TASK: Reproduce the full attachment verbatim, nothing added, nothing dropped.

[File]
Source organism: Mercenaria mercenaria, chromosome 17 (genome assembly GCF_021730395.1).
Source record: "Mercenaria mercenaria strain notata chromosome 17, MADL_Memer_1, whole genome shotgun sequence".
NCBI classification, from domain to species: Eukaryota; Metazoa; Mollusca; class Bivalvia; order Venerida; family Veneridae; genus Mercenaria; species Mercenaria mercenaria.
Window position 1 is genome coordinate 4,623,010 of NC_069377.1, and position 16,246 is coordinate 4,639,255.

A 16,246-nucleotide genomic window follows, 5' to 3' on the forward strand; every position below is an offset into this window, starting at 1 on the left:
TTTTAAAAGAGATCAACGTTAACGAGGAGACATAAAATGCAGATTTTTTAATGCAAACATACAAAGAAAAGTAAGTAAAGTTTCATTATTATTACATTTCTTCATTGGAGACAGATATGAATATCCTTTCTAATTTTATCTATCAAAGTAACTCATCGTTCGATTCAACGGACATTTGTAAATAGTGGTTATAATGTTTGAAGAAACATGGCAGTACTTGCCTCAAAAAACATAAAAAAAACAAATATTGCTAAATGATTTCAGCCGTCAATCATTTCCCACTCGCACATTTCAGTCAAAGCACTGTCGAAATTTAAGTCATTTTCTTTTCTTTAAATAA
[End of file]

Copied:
Source organism: Mercenaria mercenaria, chromosome 17 (genome assembly GCF_021730395.1).
Source record: "Mercenaria mercenaria strain notata chromosome 17, MADL_Memer_1, whole genome shotgun sequence".
NCBI classification, from domain to species: Eukaryota; Metazoa; Mollusca; class Bivalvia; order Venerida; family Veneridae; genus Mercenaria; species Mercenaria mercenaria.
Window position 1 is genome coordinate 4,623,010 of NC_069377.1, and position 16,246 is coordinate 4,639,255.

A 16,246-nucleotide genomic window follows, 5' to 3' on the forward strand; every position below is an offset into this window, starting at 1 on the left:
TTTTAAAAGAGATCAACGTTAACGAGGAGACATAAAATGCAGATTTTTTAATGCAAACATACAAAGAAAAGTAAGTAAAGTTTCATTATTATTACATTTCTTCATTGGAGACAGATATGAATATCCTTTCTAATTTTATCTATCAAAGTAACTCATCGTTCGATTCAACGGACATTTGTAAATAGTGGTTATAATGTTTGAAGAAACATGGCAGTACTTGCCTCAAAAAACATAAAAAAAACAAATATTGCTAAATGATTTCAGCCGTCAATCATTTCCCACTCGCACATTTCAGTCAAAGCACTGTCGAAATTTAAGTCATTTTCTTTTCTTTAAATAA